This dramatic video from Bot and Dolly shows off their robotic camera systems by projection mapping a 3D animation onto two screens as they're waved around by one and a half ton robotic arms. In July, Boing Boing co-sponsored the Robot Film Festival held in their incredible studios. There I learned that while this film appears to be shot from a hand-held camera, it's probably made with a camera on a robot arm following a recorded path made by motion tracking a hand-held camera to a tenth-of-a-millimeter precision. Bot & Dolly had no comment on whether or not that's the case in this film.
National Geographic's Enric Sala took this photo during an expedition in Gabon. He and another researcher were using a remote operated vehicle to explore the ocean off the coast of that country's Loango National Park.
When we picked up the shell from the ROV’s arm, to our surprise, a small octopus came out of the shell. It was a female that laid her eggs inside the shell. We put shell and octopus in a tank with seawater, and after one minute thousands of octopus larvae started to stream out of the shell. The octopus eggs were hatching! That was the first time we had observed such a magnificent show. The larvae were changing coloration from transparent with dark spots to brown, and swimming like squid – although on a millimeter scale.
Read the rest of Sala's posts from Gabon
Via Miriam Goldstein
Israeli designers Ami Drach and Dov Ganchrow presented their modern stone and flint tools at the Budapest Design Week. The pair combined hand-chipped blades and axes with modern high-impact plastic handles, to make tools that are beautiful and functional. I'd love to have one of those knives around the office. Designboom has more pics, and commentary:
the set is a result of an experimental exploration of the realm of tool making. where stone and flint tools have been the means of
our ancestors' survival for over a million years, they magnify our bodily (teeth, fingernails, fists etc.) capabilities of cutting and chopping,
sawing and pounding. through a method of three-dimensionally scanning and printing, the ancient artifacts are digitally outfitted with
custom-designed handles, encapsulating the rugged forms in a perfectly enclosed case. by juxtaposing the polarities of the
manufacturing processes in computer generated forms, an intersection of material technologies and functionality coincide on a tangible scale.
modern stone + flint tools by ami drach + dov ganchrow
Miniatures sculptor Alan Wolfson was commissioned to make a teeny weeny, fiendishly detailed diorama of the legendary Katz's Deli. Wolfson doesn't do miniature people, so he needed a plausible reason to make an empty Katz's (it's normally mobbed). He opted for a "closing time" Katz's, complete with tiny dirty dishes. There's tiny neon outside, too!
Katz’s Delicatessen is one of those legendary New York locations. It’s been in business on the lower east side of Manhattan since 1888, and is New York’s oldest deli. Telling someone to “meet me at Katz’s..,” is almost the same as telling them to meet you under the clock in Grand Central - everyone knows where it is.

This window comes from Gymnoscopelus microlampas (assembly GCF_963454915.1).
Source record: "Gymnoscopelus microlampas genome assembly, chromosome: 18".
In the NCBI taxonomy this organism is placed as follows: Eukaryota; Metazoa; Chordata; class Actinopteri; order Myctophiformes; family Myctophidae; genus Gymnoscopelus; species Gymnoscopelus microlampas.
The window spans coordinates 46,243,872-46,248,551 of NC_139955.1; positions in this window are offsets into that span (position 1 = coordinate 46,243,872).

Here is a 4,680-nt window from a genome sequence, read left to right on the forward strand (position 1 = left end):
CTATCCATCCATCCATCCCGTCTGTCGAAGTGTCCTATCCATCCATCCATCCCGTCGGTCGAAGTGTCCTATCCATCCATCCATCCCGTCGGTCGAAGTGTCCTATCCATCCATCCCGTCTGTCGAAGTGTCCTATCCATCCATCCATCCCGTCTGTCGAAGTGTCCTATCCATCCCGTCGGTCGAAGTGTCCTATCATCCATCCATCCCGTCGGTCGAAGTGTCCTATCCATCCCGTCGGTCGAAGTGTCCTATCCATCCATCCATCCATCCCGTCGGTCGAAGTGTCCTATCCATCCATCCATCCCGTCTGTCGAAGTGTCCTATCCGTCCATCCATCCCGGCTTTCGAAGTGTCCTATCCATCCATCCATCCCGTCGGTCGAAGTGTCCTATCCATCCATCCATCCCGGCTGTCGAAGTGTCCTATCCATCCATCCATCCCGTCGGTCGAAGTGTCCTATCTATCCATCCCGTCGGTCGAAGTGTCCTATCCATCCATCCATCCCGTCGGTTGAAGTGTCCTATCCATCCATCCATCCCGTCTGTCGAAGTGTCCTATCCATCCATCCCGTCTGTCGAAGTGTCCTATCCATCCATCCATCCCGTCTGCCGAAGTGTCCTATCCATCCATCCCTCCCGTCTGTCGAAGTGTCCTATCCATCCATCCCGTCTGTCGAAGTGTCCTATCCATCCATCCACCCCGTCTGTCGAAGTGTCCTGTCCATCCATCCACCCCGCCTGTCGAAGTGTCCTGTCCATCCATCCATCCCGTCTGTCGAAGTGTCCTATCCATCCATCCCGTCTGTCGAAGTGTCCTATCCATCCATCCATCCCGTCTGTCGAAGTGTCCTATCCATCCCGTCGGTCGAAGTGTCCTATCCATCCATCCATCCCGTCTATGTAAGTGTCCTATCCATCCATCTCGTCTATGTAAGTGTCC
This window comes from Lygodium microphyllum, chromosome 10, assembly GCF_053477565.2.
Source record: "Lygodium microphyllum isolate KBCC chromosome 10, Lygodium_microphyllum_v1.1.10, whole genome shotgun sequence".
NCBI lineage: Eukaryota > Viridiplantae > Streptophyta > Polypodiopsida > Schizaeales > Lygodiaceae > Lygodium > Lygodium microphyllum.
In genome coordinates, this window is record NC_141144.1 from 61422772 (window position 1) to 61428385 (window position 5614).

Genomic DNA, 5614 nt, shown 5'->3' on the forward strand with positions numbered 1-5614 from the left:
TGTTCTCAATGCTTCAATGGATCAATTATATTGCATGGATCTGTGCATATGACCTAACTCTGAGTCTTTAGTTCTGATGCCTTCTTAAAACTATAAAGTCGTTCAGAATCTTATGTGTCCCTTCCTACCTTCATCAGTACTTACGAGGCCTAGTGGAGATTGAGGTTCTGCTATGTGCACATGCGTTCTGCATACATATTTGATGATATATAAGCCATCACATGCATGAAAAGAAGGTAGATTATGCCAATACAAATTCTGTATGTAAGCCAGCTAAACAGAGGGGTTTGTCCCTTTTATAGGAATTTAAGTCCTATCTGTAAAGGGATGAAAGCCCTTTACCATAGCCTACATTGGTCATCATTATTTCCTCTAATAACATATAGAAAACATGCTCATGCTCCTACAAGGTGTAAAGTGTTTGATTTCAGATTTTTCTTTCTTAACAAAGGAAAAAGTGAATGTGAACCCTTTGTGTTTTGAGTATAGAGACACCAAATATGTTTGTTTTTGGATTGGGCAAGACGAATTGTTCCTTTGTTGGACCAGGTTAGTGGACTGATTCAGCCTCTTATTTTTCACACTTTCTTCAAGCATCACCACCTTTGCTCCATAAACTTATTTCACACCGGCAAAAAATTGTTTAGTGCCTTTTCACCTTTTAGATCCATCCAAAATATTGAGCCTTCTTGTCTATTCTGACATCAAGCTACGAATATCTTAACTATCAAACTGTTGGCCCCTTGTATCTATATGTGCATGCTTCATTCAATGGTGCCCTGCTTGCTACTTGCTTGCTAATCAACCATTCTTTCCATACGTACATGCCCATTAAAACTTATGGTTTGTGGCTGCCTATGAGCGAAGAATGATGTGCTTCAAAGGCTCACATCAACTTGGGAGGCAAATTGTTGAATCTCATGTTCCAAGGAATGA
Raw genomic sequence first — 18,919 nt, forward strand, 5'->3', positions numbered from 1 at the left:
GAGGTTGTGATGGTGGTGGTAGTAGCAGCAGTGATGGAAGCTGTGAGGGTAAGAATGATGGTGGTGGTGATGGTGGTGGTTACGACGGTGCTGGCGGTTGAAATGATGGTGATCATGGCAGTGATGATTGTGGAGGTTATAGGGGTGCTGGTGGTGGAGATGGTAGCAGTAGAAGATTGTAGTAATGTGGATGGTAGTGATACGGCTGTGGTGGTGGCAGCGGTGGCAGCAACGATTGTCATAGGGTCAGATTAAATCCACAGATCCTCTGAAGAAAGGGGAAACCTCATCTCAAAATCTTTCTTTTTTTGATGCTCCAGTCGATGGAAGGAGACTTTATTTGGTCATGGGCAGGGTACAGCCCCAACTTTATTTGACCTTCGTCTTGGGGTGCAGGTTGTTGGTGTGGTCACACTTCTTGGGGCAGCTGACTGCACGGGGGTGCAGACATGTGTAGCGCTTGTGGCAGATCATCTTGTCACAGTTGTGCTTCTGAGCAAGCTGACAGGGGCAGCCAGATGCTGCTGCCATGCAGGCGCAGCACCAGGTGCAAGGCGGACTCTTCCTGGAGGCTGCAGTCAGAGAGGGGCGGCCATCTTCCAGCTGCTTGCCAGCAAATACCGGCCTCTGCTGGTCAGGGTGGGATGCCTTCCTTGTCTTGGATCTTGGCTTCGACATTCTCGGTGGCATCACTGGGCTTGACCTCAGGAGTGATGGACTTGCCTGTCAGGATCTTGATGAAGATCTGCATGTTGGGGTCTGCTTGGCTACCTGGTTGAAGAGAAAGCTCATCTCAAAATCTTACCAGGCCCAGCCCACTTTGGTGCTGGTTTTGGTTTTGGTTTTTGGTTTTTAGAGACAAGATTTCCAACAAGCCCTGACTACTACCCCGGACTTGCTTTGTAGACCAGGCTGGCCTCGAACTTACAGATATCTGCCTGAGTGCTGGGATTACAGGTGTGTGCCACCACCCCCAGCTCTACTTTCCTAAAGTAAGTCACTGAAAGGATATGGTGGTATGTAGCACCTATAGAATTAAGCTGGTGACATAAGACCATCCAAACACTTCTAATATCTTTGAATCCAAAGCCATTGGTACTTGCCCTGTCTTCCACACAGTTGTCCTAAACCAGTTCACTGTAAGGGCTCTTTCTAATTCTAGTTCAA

The collector who commissioned the piece no longer lives in the city and wanted something that reminded him of the many times, when he was a boy, that he and his family had eaten at Katz’s.
"KATZ'S DELI / CLOSING TIME" (2012)
Bruce Mahalski, an artist in New Zealand, created a set of sculptural "dueling pistols" out of bone. Bidding opens at NZD1500.
Two bone dueling pistols (with spare bullets) mounted in a custom altered case which has been counter-sunk into a specially made rimu table. All of the bones have been found locally by the artist. The head on the bottom gun is from a ferret and the top one is from a black-backed gull. Both have barrels made from cat’s vertebrae. This archival quality work by Wellington artist, Bruce Mahalski (with assistance from local jeweler, Vaune Mason) has not yet been exhibited and this is the first time it is being offered for sale.
Bone Pistol Set #1 Brand new item
I'm not much of one for energy bars, and I don't think I've ever had a Clif Bar before, but I just bought a Cool Mint Chocolate Clif Bar on a whim and let me tell you: Wow. It's basically a giant oatmealy crunchy Thin Mint. I realized that as soon as I cracked the wrapper, it smells so good. And apparently it has a little caffeine in it.
Get one. Then do what I'm doing and go on Amazon Prime and get two dozen.
Clif Bar Energy Bar, Cool Mint Chocolate, 2.4-Ounce Bars, (Pack of 24)
Watchismo's acquired distribution rights for Click Watches, mouth-wateringly dorky watches that you set with dip-switches and mechanical dial-selectors.
These new watches are reaching back into the glory days of electronics for their inaugural Dip Switch and Turn Switch timepiece collections. If you look at the circuit boards of any 80's arcade game or electronic device, you'd find these switches. Designed to be used on a printed circuit board along with other electronic components and are commonly used to customize the behavior of an electronic device for specific situations.
Click Watches - The Coolest Watches from Watchismo.com
Click Watches have ingeniously re-appropriated these 'retro-tronics' into an entirely new way to show digital watch functions. Each switch activates a different function of the watch as seen in the diagram below. Functions ranging from bar graph metered time display, 12 hour and 24 hour digital time display, month, date, day of week and backlight. Stainless steel casing 42mm x 35mm.